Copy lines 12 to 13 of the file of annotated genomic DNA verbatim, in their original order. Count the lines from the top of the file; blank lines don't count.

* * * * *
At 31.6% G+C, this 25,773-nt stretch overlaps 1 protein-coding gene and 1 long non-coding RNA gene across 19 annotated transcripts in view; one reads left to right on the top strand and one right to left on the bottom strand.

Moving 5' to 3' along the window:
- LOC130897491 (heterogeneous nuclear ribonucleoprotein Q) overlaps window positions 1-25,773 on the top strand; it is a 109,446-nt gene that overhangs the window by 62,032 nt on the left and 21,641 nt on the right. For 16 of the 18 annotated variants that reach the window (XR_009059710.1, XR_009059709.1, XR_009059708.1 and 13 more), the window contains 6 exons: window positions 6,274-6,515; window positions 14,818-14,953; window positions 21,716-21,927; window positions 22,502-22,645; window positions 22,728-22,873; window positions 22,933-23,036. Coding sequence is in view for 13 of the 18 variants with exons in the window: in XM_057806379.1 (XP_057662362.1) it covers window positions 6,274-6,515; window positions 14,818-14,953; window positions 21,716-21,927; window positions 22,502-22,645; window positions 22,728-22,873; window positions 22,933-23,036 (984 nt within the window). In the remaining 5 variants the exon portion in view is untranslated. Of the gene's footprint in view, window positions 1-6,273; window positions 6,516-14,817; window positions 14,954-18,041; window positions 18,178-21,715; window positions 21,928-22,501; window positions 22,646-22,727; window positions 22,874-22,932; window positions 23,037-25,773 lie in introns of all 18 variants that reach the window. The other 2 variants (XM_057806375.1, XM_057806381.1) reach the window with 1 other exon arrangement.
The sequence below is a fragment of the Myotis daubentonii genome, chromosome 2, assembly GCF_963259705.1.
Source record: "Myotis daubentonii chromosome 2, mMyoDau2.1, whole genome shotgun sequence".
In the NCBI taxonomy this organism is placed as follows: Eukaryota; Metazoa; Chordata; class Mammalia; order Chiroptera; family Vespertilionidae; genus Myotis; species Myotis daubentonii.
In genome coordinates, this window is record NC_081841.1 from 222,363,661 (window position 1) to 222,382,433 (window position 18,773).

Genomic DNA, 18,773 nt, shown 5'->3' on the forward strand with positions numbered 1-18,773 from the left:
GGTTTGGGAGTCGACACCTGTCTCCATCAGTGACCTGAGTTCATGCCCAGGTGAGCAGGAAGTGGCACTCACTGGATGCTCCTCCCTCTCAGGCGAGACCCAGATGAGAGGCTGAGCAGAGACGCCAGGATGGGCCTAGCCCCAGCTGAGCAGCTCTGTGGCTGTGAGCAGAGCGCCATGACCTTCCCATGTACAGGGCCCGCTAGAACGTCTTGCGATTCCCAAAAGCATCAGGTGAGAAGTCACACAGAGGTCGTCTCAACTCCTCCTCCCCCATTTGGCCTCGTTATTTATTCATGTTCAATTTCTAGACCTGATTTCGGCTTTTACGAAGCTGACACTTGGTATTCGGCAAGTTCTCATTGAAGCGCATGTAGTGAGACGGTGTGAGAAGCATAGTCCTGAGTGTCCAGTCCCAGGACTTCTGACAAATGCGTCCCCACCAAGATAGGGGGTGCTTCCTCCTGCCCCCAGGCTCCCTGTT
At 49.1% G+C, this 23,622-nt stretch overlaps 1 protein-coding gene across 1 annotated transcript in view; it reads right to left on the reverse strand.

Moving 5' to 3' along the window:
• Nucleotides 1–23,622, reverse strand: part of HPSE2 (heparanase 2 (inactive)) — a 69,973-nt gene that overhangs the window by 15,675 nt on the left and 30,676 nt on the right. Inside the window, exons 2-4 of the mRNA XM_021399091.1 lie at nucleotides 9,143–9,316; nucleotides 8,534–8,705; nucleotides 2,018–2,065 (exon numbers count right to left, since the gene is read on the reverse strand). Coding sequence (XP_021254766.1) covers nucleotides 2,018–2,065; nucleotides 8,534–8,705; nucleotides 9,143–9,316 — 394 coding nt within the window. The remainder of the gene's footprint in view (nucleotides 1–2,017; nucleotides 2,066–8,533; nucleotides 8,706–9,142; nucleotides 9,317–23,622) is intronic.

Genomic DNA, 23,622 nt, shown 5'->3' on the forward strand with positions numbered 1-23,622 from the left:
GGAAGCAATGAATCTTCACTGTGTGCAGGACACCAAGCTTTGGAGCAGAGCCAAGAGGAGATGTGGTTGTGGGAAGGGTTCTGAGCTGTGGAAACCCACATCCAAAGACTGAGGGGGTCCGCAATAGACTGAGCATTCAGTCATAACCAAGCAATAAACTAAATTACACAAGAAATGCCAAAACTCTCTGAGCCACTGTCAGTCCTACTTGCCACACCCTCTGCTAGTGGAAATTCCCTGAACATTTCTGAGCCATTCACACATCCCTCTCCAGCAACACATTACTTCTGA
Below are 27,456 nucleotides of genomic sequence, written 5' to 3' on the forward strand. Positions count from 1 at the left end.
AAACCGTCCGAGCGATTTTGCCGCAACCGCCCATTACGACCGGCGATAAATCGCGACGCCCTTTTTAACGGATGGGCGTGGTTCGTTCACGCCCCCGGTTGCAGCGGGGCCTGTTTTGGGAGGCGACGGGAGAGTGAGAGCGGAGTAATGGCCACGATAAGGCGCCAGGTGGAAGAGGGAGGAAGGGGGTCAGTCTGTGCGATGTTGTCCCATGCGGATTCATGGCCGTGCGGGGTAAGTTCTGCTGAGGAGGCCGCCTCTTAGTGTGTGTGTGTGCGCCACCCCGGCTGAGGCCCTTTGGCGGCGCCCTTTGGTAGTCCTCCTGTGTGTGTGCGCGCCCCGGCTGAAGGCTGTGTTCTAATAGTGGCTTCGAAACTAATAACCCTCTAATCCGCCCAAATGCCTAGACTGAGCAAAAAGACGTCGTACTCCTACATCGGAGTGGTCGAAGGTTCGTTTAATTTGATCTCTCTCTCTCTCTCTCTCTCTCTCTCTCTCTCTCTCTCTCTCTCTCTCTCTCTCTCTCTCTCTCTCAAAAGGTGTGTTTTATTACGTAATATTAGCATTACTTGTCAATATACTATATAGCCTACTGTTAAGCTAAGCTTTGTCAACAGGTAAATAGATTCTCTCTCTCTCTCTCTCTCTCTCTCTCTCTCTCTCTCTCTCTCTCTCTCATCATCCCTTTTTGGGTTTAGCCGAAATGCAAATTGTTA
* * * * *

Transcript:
• Nucleotides 1–23,622, reverse strand: part of HPSE2 (heparanase 2 (inactive)) — a 69,973-nt gene that overhangs the window by 15,675 nt on the left and 30,676 nt on the right. Inside the window, exons 2-4 of the mRNA XM_021399091.1 lie at nucleotides 9,143–9,316; nucleotides 8,534–8,705; nucleotides 2,018–2,065 (exon numbers count right to left, since the gene is read on the reverse strand). Coding sequence (XP_021254766.1) covers nucleotides 2,018–2,065; nucleotides 8,534–8,705; nucleotides 9,143–9,316 — 394 coding nt within the window. The remainder of the gene's footprint in view (nucleotides 1–2,017; nucleotides 2,066–8,533; nucleotides 8,706–9,142; nucleotides 9,317–23,622) is intronic.

Genomic DNA, 23,622 nt, shown 5'->3' on the forward strand with positions numbered 1-23,622 from the left: